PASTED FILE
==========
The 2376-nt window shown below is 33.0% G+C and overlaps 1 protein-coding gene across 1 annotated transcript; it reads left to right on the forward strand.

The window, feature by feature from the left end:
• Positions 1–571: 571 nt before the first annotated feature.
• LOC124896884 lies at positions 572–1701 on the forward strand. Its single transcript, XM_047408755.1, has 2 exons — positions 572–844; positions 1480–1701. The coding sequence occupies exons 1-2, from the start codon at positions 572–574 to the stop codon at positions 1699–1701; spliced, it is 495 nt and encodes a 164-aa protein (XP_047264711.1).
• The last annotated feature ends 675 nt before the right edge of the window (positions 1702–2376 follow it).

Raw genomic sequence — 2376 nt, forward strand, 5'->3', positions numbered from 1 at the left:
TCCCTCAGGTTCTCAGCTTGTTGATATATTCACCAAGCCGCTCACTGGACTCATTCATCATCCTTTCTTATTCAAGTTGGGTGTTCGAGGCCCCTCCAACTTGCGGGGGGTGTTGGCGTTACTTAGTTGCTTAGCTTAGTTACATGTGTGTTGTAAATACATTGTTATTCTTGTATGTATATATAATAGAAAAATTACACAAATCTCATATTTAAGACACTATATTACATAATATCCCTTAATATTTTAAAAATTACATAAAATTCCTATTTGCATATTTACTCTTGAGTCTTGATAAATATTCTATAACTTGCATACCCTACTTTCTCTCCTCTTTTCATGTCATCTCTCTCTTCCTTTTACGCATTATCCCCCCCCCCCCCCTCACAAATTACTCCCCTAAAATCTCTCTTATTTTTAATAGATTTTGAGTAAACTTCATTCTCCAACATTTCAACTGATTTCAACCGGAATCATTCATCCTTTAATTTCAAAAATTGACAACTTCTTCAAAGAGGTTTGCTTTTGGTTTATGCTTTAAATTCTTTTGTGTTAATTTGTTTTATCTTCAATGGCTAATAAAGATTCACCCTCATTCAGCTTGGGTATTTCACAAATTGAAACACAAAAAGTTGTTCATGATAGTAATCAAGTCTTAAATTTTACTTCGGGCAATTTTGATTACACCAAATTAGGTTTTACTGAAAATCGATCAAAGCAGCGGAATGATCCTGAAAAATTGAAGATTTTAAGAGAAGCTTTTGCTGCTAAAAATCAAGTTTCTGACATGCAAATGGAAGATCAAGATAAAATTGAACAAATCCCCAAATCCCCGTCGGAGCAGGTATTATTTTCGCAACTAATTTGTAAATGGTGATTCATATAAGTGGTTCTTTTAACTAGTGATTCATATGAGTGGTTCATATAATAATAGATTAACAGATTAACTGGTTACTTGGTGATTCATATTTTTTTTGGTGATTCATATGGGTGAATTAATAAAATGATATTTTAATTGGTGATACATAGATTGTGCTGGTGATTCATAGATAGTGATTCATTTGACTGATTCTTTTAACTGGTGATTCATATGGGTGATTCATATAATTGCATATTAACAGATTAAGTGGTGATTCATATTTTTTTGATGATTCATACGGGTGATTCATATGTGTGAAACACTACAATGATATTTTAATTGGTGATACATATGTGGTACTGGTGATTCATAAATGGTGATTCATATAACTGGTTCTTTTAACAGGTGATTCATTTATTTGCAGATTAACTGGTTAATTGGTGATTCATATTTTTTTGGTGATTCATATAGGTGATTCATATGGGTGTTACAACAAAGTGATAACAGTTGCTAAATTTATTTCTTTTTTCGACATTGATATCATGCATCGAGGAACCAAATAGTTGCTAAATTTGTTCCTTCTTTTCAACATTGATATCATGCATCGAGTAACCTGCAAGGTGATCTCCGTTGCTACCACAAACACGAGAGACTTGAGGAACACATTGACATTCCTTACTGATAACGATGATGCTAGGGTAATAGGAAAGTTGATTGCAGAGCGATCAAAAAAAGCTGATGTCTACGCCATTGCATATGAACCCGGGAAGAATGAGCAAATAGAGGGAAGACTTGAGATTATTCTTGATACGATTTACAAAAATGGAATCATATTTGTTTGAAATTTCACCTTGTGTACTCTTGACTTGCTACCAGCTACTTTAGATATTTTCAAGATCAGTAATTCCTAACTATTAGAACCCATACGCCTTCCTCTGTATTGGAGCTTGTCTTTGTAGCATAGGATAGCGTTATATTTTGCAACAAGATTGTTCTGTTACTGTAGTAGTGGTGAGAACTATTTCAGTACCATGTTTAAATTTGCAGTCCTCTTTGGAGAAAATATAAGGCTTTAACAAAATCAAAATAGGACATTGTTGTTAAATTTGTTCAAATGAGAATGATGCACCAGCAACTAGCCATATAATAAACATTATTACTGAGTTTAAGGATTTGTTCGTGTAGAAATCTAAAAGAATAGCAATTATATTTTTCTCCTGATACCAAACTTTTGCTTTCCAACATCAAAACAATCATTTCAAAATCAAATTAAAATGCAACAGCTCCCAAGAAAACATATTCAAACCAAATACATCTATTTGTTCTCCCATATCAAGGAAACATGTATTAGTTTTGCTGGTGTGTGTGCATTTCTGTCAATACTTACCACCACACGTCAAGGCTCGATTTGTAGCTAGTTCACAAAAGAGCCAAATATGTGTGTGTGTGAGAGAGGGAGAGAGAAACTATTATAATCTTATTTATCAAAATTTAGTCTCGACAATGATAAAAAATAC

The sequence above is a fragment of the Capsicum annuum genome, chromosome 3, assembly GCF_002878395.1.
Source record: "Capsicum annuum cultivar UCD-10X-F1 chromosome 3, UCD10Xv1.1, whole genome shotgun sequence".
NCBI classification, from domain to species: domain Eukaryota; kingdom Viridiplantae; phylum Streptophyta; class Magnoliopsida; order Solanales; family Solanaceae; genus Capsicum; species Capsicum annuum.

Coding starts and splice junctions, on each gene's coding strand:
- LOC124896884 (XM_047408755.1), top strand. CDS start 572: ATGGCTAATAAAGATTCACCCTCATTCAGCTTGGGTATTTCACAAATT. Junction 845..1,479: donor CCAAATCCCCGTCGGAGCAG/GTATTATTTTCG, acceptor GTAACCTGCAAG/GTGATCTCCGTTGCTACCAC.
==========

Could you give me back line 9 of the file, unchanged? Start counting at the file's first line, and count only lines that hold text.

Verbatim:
Source record: "Capsicum annuum cultivar UCD-10X-F1 chromosome 3, UCD10Xv1.1, whole genome shotgun sequence".